“There’s always been that weird stigma that singing is not manly, or that it’s not cool to be a guy in choir,” Pomeleo said. “But now these a cappella movies and groups are making it seem cool to be in choir. That definitely helps you find some hidden talents that you otherwise wouldn’t find.”

The sorts of songs the class is working on emerge from all sorts of musical corners. Pomeleo said the class helped frame the musical agenda, and the chosen songs come from groups such as The Beatles, The Turtles and Pentatonix. Pomeleo said they’re also practicing the nineteenth century hymn, “Nearer, My God, to Thee,” in both Latin and English.

The voice as an instrument

What’s powerful about performing all of those pieces a cappella, Pomeleo explained, is just how playful and intricate the students voices become.

“When we are singing with accompaniment, or instruments, we are trying to sound like our natural human sound,” she said. “When we’re in our a cappella group, we’re actually trying to imitate the instrument. So we make a lot of sounds that we would never make in a traditional choir.”

That means students also have to listen well, so that they can absorb the subtleties of the sounds they’re imitating.

Stephanie Duarte, an 18-year-old senior, came to the class with experience singing in a choir. That sort of performance, she said, took on a more formal tone than the a cappella singing she does in the class. She mentioned a “beat, a rhythm, a pop” in a cappella music.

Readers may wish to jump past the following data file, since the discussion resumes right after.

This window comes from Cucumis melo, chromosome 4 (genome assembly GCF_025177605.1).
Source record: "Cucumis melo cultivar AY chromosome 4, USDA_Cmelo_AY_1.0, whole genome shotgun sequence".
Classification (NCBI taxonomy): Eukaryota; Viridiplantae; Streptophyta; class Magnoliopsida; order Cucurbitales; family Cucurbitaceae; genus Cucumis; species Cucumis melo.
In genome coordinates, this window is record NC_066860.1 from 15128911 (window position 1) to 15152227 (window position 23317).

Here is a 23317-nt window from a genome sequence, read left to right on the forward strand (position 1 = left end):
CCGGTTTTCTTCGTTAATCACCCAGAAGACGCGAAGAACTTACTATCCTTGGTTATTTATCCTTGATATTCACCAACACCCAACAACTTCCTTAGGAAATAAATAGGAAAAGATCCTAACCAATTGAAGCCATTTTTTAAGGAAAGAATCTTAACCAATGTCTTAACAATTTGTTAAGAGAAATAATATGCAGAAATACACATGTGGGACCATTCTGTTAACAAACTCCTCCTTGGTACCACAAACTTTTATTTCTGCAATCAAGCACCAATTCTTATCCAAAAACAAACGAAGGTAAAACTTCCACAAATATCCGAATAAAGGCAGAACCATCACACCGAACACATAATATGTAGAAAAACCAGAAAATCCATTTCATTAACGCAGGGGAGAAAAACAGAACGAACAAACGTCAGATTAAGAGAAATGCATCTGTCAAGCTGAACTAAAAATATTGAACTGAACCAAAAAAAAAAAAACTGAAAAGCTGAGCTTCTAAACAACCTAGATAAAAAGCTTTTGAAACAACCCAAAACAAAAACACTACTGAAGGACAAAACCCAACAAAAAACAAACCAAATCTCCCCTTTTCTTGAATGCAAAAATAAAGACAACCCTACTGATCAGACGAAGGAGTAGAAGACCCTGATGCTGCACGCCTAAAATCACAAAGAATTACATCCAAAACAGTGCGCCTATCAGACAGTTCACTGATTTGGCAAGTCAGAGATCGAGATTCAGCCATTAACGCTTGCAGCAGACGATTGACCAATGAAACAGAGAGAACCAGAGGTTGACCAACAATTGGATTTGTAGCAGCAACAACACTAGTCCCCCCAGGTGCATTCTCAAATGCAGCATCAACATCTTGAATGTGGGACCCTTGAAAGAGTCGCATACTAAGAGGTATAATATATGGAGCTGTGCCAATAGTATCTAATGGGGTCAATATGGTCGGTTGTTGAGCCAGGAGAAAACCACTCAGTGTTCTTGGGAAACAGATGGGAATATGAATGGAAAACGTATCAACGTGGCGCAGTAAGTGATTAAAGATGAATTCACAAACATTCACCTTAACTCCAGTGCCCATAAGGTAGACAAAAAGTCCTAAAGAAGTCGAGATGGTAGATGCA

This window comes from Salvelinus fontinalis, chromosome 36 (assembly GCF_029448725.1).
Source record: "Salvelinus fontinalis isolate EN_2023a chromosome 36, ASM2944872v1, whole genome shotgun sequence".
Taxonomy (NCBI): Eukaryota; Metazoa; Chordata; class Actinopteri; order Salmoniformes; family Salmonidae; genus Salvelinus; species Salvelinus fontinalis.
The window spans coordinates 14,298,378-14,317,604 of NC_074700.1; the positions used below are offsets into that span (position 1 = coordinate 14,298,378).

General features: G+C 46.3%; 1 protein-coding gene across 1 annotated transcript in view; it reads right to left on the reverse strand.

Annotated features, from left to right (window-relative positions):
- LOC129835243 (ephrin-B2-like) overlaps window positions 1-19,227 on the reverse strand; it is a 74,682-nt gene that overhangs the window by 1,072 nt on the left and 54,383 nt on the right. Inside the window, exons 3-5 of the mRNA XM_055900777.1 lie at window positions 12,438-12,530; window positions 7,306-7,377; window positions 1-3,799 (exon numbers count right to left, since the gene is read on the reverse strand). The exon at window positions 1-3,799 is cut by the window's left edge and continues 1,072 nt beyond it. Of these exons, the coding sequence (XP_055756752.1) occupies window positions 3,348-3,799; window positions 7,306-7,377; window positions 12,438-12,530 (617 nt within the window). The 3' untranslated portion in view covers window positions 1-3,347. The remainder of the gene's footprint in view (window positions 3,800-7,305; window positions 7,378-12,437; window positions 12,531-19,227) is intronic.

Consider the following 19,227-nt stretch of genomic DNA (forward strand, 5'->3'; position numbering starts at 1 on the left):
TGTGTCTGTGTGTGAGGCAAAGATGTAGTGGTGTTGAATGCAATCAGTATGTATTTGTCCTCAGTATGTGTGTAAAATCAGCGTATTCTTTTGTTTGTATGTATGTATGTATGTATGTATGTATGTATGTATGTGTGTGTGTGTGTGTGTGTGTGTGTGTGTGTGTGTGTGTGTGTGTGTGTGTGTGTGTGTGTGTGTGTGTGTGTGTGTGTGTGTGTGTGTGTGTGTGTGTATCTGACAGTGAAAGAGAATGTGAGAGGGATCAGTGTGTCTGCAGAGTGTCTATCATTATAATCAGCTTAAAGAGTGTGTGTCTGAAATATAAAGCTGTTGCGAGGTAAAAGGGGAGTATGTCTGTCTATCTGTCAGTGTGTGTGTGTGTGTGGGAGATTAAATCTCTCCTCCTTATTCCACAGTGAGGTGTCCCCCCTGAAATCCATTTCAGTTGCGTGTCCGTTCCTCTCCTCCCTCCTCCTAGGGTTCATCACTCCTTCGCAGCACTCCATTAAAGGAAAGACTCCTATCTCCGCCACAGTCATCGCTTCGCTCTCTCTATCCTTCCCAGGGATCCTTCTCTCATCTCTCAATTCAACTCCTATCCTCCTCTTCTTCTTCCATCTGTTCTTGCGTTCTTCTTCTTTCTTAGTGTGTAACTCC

“In a cappella you have to mimic instruments, and mimic noises,” Stephanie said.

Jake Stewart, who also has choir experience, described the way a voice can surprise a person when it’s performing a cappella.

“It’s really amazing what the voice can do,” he said, and then he went on to explain “overtoning,” a kind of dual sound made by a single voice.

“Instead of going through one section of your vocal chords, (the sound) will go through two,” Jake said.

When students reflected on their attraction to a cappella, they talked about some of the recent film and television influences that Pomeleo mentioned. But they also said they liked performing some older pieces.

“I really like doing older music, like classic music from the ’50s or the ’90s,” Stephanie said. “I like the older stuff. But what I really like about a cappella is when we harmonize, because it sounds so beautiful. That’s my favorite part.”

An educational boost

Kelly McCormick, principal of the Moffat County High School, noted the way the a cappella class might inject life into a student’s overall approach to school.

“Every kid’s a little different,” he said. “Every kid has a different interest. And anything that gets them hooked into the educational experience — we’re for that.”

Pomeleo said the students will take their singing out of the classroom later in the semester, performing in the high school’s spring choir concert in May. Pomeleo said she also hoped the students would perform in a kind of café-style concert in March. And with some fundraising, she added, she’s hoping the class will be able to participate in an a cappella festival in Denver, in April.